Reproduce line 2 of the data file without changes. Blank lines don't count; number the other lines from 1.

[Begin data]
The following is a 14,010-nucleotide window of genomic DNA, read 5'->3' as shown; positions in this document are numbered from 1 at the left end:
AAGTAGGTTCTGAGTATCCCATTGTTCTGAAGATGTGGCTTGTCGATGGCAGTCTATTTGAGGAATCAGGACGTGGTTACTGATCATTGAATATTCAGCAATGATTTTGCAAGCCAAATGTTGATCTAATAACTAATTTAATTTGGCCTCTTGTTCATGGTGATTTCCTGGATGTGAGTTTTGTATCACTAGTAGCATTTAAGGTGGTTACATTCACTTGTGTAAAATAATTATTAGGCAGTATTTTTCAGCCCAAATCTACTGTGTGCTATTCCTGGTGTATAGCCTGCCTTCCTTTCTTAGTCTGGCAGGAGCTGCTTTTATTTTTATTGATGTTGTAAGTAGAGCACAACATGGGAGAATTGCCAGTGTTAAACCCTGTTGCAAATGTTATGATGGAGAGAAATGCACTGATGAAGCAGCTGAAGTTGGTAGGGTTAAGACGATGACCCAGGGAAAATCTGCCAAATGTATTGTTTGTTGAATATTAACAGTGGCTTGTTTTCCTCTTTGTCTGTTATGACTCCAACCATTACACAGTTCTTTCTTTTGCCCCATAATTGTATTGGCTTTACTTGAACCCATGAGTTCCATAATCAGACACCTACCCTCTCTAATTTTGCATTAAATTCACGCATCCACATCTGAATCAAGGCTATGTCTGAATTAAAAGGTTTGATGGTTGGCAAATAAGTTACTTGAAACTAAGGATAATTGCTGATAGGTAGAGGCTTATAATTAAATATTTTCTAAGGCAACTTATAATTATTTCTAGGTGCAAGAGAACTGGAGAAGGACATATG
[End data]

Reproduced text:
AAGTAGGTTCTGAGTATCCCATTGTTCTGAAGATGTGGCTTGTCGATGGCAGTCTATTTGAGGAATCAGGACGTGGTTACTGATCATTGAATATTCAGCAATGATTTTGCAAGCCAAATGTTGATCTAATAACTAATTTAATTTGGCCTCTTGTTCATGGTGATTTCCTGGATGTGAGTTTTGTATCACTAGTAGCATTTAAGGTGGTTACATTCACTTGTGTAAAATAATTATTAGGCAGTATTTTTCAGCCCAAATCTACTGTGTGCTATTCCTGGTGTATAGCCTGCCTTCCTTTCTTAGTCTGGCAGGAGCTGCTTTTATTTTTATTGATGTTGTAAGTAGAGCACAACATGGGAGAATTGCCAGTGTTAAACCCTGTTGCAAATGTTATGATGGAGAGAAATGCACTGATGAAGCAGCTGAAGTTGGTAGGGTTAAGACGATGACCCAGGGAAAATCTGCCAAATGTATTGTTTGTTGAATATTAACAGTGGCTTGTTTTCCTCTTTGTCTGTTATGACTCCAACCATTACACAGTTCTTTCTTTTGCCCCATAATTGTATTGGCTTTACTTGAACCCATGAGTTCCATAATCAGACACCTACCCTCTCTAATTTTGCATTAAATTCACGCATCCACATCTGAATCAAGGCTATGTCTGAATTAAAAGGTTTGATGGTTGGCAAATAAGTTACTTGAAACTAAGGATAATTGCTGATAGGTAGAGGCTTATAATTAAATATTTTCTAAGGCAACTTATAATTATTTCTAGGTGCAAGAGAACTGGAGAAGGACATATG